We raised the funding with crowdfunding. We ran a Kickstarter campaign, and raised $13,000. A tiny amount, but enough to get us on planes and to feed and house us in the seven countries we’ll visit for our film. I’m using students as crew in London, and am paying most people with IMDB credits and the joy of working on a movie about Romanticism. With a lot of people that’s been enough. I’m grateful to them.

We’ve had brilliant scholars volunteer their time. The peerless Kenneth Johnston, emeritus of Indiana University (where I got my own undergraduate degree in music after leaving Juilliard), came out to talk with us at the British Library. Danielle Barkley, Ph.D. McGill University, talked with us at the Keats House in Hampstead. Patrick Duggan of the University of Surrey, an old friend from a conference on trauma in Swansea years ago, came to talk with me in Tavistock Square and quarrel about my simple questions about Romanticism vs. classicism.
Several acting students came out to Westminster Bridge to read the sonnet Wordsworth wrote about crossing the span in 1802.

Left to right: Rebecca Pingree (actor), Victoria Cavazos (sound), and Sara Radebaugh (sound monitor). Photo Daniel Sullivan

Left to right: Rebecca Pingree (actor), Victoria Cavazos (sound), and Sara Radebaugh (sound monitor). Photo Daniel Sullivan

We’ll have more, and we’ll also have people connected to Romanticism who aren’t scholars. I went to Mary Wollstonecraft’s grave and tried to soak in everything Percy Shelley and Mary Wollstonecraft Godwin must have been feeling when they courted in that spot. I’m going to Newington Green to talk with the people behind a campaign to get a proper memorial to Wollstonecraft built there. I’ll talk with others working in Manchester for a memorial to the Peterloo Massacre, famously chronicled by Percy Shelley in “England in 1819.”

We’ll go to Watchet and talk at the Ancient Mariner statue erected by the people who run the museum there. Tintern Abbey, of course.

And then we’ll be up in the Lakes, talking to locals, scholars, and to the mountains and tarns. I haven’t been there since 1999, when I was a graduate student at UCLA, presenting my first professional paper at the Wordsworth Summer Conference.

It was about Coleridge and language, and at one moment one of the less tall leaders of the group got up on a chair and yelled at me that I was getting it wrong, that remarks I made about the differences between American English and British English were incorrect, and that I should take it back and apologize.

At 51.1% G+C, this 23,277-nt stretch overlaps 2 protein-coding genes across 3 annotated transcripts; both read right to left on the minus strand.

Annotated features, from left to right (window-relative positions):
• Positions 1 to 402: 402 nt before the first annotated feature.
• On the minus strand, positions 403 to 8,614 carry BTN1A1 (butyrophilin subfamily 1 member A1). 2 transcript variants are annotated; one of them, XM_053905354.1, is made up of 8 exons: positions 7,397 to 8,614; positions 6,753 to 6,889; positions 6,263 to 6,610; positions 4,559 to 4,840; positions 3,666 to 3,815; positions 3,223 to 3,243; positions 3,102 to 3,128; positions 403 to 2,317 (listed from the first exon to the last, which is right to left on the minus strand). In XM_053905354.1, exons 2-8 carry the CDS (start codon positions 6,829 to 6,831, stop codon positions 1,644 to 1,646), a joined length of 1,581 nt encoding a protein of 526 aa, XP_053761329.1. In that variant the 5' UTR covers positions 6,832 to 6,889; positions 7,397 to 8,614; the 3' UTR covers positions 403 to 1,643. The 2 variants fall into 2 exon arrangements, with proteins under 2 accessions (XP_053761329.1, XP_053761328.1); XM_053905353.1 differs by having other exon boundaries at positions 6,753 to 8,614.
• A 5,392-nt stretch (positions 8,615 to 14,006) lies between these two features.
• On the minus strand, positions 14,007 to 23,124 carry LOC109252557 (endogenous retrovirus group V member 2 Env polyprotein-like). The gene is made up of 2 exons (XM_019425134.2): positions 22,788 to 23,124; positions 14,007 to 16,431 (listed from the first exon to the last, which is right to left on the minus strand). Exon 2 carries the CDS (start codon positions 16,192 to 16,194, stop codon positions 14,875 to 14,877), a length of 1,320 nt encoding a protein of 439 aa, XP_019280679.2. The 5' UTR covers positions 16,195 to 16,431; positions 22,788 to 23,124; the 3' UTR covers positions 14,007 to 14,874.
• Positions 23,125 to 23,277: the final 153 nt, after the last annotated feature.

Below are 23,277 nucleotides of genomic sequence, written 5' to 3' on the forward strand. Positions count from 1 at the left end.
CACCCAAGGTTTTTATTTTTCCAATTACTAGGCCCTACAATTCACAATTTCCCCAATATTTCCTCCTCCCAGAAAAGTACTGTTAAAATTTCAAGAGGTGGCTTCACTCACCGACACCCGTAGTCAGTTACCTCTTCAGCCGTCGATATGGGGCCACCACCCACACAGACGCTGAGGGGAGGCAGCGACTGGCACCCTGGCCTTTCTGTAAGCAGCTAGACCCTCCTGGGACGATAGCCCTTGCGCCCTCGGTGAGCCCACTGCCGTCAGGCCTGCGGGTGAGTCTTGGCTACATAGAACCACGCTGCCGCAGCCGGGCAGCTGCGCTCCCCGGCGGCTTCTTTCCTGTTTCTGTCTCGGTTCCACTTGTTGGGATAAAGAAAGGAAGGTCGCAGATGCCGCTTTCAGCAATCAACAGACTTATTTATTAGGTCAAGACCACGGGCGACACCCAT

“I’m sorry,” I told her. “But I’m not taking it back.”
And I thought: “This is academic discourse? How exciting.”

We’ll be in Cockermouth, Grasmere, and Hawkshead, and wherever else we’re encouraged to go. I’m looking forward to being back at Tintern Abbey, and back at the Lakes. It’ll be like a Wordsworthian memory trip. In my case it’ll be more like: “Sixteen years have passed: Sixteen summers with the length of sixteen long winters.” It doesn’t scan well, but it has the benefit of being the truth.

After all this English traveling, we’ll go to France, Switzerland, Italy, and Turkey. I’ll hike Wordsworth’s 1790 route to the Alps, hang out with the ghost of Helen Maria Williams in Paris, mourn at Keats’s grave in Rome, and swim the Hellespont.

Yes, you read the right. The movie ends with the director swimming the Hellespont (as all movies should).

But all these later bits might be the subject of another blog post.


Christopher Flynn is an associate professor of literature and film at St. Edward’s University in Austin, Texas. He has published a book, Americans in British Literature, 1770-1832, and many essays on Romanticism and 18th-century literature. His first film, New Eyes/d’autres yeux, (2010), focused on American students
studying in France. He has also made several shorter films, most recently, Defoe in the Pillory (2015), a study of Daniel Defoe’s punishment for seditious libel.